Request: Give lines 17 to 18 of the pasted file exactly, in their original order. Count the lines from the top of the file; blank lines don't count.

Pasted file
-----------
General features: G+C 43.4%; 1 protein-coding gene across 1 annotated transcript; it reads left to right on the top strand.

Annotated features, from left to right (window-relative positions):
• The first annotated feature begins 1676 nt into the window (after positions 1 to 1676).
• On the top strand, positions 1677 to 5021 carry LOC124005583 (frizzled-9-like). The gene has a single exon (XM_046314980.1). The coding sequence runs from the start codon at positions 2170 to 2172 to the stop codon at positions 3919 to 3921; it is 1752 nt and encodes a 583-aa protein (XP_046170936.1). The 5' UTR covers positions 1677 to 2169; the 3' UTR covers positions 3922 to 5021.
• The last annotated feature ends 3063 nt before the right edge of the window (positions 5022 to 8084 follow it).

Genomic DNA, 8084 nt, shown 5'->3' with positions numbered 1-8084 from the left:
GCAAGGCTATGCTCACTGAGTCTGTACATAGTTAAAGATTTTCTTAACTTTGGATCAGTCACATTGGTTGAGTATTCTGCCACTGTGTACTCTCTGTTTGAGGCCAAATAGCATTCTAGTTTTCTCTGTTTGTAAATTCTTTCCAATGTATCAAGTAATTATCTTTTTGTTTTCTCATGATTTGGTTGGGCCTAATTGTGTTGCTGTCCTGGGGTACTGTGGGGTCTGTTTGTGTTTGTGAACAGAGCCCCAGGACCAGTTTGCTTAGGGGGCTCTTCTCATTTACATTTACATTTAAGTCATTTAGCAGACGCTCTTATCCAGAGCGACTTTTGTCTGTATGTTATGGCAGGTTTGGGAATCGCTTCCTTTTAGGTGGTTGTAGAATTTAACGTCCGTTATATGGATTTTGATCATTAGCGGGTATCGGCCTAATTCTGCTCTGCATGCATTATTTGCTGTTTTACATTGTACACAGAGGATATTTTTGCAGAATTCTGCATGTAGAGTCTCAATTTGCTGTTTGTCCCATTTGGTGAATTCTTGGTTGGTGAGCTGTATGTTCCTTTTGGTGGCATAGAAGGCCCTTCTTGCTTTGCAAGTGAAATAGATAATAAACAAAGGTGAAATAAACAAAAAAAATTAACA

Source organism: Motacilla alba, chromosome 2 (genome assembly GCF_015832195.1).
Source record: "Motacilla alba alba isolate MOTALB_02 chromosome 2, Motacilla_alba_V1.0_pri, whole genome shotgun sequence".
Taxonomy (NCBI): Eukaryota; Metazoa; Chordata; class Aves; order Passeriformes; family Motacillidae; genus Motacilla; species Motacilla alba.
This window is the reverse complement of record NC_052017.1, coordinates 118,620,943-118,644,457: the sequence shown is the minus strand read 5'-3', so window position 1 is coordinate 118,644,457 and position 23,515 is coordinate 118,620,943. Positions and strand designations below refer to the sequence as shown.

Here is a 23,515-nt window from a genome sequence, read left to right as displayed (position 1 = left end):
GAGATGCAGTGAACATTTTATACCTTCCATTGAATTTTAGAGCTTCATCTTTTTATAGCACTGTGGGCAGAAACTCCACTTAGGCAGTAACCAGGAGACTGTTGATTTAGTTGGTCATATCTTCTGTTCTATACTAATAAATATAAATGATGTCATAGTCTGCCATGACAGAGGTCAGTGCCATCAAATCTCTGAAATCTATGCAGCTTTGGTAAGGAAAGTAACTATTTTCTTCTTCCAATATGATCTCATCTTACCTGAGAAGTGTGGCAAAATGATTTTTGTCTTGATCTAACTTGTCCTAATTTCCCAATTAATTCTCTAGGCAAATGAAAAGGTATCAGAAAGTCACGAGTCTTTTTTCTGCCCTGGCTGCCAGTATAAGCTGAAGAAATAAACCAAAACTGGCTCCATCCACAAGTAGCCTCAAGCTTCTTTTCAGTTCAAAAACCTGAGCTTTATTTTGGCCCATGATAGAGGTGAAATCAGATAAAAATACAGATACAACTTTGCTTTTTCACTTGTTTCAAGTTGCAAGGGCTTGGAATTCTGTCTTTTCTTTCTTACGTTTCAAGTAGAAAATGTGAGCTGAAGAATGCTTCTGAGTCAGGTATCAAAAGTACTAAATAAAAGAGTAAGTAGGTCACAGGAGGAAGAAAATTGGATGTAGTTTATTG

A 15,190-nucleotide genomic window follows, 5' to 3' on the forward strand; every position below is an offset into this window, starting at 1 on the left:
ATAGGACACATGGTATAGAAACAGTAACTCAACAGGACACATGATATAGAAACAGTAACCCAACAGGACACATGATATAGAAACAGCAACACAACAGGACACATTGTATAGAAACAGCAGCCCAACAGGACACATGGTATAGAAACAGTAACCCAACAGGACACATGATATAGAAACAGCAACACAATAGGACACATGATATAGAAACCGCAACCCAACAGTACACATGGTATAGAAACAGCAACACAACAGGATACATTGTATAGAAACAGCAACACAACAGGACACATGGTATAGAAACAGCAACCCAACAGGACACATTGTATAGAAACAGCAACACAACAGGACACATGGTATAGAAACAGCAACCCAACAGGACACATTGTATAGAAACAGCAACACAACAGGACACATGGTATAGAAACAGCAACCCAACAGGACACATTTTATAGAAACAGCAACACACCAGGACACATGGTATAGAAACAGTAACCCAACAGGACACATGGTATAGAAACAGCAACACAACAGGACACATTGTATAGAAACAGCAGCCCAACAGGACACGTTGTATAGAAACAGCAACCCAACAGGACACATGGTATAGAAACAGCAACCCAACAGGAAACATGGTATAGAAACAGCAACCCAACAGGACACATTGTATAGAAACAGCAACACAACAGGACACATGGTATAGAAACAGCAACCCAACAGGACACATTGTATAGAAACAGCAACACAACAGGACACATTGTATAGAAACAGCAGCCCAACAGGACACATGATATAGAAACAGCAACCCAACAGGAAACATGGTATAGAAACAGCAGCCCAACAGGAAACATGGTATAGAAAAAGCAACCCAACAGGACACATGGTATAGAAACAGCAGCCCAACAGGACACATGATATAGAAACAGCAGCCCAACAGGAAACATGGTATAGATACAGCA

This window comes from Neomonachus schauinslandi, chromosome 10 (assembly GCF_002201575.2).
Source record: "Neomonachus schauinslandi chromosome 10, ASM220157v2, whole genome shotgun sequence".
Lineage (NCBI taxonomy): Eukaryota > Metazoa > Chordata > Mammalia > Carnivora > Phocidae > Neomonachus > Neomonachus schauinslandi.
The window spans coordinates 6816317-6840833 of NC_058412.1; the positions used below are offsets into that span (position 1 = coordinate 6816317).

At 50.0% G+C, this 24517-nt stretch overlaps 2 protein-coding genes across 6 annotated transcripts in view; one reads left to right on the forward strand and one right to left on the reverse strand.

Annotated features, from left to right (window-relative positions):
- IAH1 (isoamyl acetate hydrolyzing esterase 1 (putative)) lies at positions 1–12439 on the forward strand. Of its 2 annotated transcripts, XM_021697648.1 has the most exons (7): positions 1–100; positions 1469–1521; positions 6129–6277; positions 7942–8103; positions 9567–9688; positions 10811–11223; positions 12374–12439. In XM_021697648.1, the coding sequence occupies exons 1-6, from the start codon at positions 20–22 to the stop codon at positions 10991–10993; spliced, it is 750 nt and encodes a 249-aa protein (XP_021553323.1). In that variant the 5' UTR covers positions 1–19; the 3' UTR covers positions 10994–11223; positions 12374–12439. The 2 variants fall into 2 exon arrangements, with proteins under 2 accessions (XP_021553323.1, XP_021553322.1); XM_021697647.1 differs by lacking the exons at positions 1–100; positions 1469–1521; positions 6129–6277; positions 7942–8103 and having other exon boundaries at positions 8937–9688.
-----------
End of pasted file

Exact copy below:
Source record: "Neomonachus schauinslandi chromosome 10, ASM220157v2, whole genome shotgun sequence".
Lineage (NCBI taxonomy): Eukaryota > Metazoa > Chordata > Mammalia > Carnivora > Phocidae > Neomonachus > Neomonachus schauinslandi.